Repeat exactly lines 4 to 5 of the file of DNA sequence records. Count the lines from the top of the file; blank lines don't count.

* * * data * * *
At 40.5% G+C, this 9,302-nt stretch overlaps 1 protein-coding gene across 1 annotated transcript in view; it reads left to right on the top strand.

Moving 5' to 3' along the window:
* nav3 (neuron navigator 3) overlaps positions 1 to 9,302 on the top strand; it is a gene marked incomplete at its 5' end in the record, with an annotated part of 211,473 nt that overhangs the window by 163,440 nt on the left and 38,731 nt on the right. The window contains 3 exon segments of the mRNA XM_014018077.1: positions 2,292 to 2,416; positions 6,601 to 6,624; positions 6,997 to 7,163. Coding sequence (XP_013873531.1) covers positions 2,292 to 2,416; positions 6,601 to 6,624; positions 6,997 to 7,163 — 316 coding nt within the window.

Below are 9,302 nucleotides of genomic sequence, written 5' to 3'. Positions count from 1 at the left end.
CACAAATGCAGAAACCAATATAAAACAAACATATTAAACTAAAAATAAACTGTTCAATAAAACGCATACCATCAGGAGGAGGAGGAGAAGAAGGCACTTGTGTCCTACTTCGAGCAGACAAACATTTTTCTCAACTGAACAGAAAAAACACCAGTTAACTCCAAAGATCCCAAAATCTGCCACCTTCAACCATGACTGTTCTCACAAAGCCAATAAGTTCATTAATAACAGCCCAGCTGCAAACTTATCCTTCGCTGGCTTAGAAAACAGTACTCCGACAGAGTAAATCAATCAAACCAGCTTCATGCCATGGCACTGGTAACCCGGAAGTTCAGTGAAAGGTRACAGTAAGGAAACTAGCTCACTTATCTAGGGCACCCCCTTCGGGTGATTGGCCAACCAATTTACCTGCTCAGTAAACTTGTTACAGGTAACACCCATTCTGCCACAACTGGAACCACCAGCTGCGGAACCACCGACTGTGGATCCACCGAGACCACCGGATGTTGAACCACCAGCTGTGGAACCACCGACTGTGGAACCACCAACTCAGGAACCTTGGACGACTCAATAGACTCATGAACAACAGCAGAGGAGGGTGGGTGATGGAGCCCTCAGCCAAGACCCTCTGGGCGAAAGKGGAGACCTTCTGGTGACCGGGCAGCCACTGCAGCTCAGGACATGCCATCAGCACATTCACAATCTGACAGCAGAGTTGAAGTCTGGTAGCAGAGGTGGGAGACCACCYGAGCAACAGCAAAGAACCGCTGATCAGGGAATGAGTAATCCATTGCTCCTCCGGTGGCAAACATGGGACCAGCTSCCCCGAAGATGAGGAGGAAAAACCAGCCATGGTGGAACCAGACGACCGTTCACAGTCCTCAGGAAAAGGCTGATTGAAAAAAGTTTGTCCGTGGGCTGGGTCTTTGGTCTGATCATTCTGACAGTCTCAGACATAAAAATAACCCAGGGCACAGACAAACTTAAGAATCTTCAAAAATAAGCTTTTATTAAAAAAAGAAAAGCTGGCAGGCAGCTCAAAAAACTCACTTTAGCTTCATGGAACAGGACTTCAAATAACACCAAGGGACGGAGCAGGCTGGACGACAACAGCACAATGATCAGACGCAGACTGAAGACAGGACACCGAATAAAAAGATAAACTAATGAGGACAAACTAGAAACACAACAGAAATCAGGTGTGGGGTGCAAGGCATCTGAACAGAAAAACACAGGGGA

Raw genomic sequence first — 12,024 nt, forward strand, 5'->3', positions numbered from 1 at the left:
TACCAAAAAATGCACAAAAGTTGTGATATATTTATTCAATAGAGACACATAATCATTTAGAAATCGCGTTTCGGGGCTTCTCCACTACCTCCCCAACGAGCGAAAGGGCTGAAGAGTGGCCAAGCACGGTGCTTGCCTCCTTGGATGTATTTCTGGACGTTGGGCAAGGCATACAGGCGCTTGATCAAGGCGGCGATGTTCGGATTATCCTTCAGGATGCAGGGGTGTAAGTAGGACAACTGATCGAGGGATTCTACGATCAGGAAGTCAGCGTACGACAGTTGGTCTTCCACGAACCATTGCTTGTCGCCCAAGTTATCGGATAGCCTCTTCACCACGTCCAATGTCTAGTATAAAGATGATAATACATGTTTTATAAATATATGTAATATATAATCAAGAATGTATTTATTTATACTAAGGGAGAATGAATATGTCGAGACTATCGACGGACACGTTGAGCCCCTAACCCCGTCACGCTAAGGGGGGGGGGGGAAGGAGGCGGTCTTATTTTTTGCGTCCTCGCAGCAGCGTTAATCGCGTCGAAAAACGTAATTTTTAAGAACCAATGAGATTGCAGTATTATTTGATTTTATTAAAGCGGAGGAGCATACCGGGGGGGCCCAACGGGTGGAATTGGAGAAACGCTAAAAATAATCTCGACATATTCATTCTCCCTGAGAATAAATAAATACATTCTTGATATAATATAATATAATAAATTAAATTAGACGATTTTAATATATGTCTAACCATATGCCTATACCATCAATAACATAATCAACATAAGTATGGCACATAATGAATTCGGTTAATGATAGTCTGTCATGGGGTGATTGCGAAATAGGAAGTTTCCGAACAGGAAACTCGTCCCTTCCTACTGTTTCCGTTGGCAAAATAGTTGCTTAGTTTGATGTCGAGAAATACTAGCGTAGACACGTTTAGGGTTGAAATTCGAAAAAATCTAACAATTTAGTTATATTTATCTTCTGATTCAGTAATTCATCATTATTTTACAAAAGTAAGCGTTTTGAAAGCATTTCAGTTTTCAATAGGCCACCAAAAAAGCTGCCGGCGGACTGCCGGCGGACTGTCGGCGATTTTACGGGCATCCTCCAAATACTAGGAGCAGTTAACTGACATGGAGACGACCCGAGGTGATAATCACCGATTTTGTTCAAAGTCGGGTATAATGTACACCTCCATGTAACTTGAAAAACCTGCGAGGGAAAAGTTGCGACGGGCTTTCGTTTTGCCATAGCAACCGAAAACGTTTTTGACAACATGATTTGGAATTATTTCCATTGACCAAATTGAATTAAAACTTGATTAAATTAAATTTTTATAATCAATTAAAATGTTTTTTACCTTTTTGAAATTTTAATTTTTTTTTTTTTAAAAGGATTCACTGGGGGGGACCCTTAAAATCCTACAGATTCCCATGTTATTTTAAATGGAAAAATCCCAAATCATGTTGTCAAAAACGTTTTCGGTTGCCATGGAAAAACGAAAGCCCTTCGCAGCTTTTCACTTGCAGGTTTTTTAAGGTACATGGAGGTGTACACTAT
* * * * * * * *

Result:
Below are 9,302 nucleotides of genomic sequence, written 5' to 3'. Positions count from 1 at the left end.
CACAAATGCAGAAACCAATATAAAACAAACATATTAAACTAAAAATAAACTGTTCAATAAAACGCATACCATCAGGAGGAGGAGGAGAAGAAGGCACTTGTGTCCTACTTCGAGCAGACAAACATTTTTCTCAACTGAACAGAAAAAACACCAGTTAACTCCAAAGATCCCAAAATCTGCCACCTTCAACCATGACTGTTCTCACAAAGCCAATAAGTTCATTAATAACAGCCCAGCTGCAAACTTATCCTTCGCTGGCTTAGAAAACAGTACTCCGACAGAGTAAATCAATCAAACCAGCTTCATGCCATGGCACTGGTAACCCGGAAGTTCAGTGAAAGGTRACAGTAAGGAAACTAGCTCACTTATCTAGGGCACCCCCTTCGGGTGATTGGCCAACCAATTTACCTGCTCAGTAAACTTGTTACAGGTAACACCCATTCTGCCACAACTGGAACCACCAGCTGCGGAACCACCGACTGTGGATCCACCGAGACCACCGGATGTTGAACCACCAGCTGTGGAACCACCGACTGTGGAACCACCAACTCAGGAACCTTGGACGACTCAATAGACTCATGAACAACAGCAGAGGAGGGTGGGTGATGGAGCCCTCAGCCAAGACCCTCTGGGCGAAAGKGGAGACCTTCTGGTGACCGGGCAGCCACTGCAGCTCAGGACATGCCATCAGCACATTCACAATCTGACAGCAGAGTTGAAGTCTGGTAGCAGAGGTGGGAGACCACCYGAGCAACAGCAAAGAACCGCTGATCAGGGAATGAGTAATCCATTGCTCCTCCGGTGGCAAACATGGGACCAGCTSCCCCGAAGATGAGGAGGAAAAACCAGCCATGGTGGAACCAGACGACCGTTCACAGTCCTCAGGAAAAGGCTGATTGAAAAAAGTTTGTCCGTGGGCTGGGTCTTTGGTCTGATCATTCTGACAGTCTCAGACATAAAAATAACCCAGGGCACAGACAAACTTAAGAATCTTCAAAAATAAGCTTTTATTAAAAAAAGAAAAGCTGGCAGGCAGCTCAAAAAACTCACTTTAGCTTCATGGAACAGGACTTCAAATAACACCAAGGGACGGAGCAGGCTGGACGACAACAGCACAATGATCAGACGCAGACTGAAGACAGGACACCGAATAAAAAGATAAACTAATGAGGACAAACTAGAAACACAACAGAAATCAGGTGTGGGGTGCAAGGCATCTGAACAGAAAAACACAGGGGA